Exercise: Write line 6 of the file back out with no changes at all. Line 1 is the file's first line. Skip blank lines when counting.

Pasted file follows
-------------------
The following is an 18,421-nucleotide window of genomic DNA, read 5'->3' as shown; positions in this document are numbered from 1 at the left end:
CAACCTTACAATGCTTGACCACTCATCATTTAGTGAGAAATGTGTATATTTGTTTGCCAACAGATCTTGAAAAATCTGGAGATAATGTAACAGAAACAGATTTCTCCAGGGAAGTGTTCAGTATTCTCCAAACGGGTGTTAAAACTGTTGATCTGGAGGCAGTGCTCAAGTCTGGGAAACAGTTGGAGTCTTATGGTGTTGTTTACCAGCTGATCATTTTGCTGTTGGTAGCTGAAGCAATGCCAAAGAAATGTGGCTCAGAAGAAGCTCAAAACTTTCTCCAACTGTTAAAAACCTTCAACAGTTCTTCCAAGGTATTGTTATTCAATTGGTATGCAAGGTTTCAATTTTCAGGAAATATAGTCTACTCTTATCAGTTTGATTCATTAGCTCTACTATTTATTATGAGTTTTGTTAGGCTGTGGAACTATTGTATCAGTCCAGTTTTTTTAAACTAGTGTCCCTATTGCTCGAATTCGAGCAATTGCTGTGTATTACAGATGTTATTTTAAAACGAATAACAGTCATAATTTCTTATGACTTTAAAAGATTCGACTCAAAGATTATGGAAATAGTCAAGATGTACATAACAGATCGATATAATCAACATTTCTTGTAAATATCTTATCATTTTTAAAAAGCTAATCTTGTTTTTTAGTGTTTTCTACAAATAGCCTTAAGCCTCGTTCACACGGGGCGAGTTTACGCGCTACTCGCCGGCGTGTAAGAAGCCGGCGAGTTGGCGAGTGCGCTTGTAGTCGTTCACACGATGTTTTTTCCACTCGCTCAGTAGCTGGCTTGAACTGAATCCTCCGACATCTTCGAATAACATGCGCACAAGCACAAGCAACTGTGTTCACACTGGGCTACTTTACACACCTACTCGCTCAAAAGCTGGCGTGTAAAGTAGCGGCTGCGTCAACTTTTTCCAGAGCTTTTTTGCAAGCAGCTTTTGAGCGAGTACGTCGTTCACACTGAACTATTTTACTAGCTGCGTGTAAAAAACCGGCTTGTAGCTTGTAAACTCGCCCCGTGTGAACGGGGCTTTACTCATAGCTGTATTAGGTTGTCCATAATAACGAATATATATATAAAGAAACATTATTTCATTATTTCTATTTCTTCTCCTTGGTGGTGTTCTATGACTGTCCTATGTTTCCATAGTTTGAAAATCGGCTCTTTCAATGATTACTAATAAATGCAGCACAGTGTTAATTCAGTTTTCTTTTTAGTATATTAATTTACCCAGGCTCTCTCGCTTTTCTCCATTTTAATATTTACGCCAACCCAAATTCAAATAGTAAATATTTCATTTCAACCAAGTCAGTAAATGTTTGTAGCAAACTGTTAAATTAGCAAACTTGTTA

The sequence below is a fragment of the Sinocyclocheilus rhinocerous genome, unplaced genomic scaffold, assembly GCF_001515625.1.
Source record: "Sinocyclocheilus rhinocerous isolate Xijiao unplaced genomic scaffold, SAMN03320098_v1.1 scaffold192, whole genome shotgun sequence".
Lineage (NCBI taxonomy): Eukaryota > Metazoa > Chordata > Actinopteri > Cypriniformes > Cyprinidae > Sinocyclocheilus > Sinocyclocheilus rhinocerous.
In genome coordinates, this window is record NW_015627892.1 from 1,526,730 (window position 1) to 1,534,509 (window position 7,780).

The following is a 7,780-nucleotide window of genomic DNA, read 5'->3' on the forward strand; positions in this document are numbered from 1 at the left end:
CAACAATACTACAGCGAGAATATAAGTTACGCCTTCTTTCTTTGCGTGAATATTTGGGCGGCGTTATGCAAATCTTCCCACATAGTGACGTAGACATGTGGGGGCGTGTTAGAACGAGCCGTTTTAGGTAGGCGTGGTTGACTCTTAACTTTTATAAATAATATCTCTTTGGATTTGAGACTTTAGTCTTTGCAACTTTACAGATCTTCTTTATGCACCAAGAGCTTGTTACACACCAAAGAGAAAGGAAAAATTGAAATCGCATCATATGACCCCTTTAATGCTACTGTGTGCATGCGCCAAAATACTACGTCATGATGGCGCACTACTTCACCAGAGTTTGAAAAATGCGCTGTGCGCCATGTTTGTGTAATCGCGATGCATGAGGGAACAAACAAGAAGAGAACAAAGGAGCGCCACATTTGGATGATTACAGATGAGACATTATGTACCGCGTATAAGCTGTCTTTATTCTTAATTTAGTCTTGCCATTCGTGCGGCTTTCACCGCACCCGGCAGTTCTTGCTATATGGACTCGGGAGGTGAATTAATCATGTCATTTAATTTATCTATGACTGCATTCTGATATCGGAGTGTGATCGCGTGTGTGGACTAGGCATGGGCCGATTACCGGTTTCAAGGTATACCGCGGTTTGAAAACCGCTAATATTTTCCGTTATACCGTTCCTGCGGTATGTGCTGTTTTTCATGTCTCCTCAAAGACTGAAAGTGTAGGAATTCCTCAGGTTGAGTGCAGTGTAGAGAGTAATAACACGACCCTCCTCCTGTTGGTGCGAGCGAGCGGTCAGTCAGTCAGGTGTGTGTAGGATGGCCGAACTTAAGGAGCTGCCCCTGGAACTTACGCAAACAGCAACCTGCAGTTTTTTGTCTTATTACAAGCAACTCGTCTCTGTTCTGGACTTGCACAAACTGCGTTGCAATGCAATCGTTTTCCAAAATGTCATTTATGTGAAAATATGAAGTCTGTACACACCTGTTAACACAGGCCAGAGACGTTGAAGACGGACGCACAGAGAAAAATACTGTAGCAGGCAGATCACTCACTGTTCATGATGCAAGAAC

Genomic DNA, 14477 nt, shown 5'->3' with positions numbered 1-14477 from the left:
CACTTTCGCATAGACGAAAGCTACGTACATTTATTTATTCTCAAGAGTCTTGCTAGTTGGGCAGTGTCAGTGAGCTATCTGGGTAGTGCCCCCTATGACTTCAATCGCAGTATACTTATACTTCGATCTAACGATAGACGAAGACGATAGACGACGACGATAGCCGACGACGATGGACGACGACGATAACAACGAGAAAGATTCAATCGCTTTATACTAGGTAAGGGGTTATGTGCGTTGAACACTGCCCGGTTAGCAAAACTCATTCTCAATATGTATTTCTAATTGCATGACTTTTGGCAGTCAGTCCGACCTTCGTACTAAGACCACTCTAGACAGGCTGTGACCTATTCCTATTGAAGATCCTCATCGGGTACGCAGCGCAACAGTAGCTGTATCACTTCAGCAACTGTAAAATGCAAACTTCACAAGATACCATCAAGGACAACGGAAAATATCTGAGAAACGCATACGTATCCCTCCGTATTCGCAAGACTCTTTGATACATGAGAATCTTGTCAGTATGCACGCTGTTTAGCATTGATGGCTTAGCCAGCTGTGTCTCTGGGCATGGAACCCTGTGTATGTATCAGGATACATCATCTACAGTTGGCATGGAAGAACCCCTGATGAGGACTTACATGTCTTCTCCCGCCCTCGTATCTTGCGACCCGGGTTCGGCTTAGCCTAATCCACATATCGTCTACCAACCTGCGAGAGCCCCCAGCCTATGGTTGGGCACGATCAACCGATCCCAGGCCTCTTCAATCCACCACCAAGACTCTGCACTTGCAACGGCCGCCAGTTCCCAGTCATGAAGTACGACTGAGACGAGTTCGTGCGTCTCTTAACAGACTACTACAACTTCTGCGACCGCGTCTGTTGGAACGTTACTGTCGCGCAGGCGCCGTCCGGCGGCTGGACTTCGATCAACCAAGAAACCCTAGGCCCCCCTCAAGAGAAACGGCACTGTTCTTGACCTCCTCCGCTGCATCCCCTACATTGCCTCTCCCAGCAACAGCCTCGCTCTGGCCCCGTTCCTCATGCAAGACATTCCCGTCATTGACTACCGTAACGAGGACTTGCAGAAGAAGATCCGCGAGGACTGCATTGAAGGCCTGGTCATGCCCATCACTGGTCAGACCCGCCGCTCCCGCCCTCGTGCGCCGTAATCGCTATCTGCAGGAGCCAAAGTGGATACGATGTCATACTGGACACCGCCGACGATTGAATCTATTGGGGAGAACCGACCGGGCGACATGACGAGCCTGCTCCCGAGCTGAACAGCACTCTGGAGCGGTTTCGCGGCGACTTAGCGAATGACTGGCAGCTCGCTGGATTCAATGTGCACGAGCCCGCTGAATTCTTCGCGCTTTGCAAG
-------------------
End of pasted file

In genome coordinates, this window is record NW_015627892.1 from 1,526,730 (window position 1) to 1,534,509 (window position 7,780).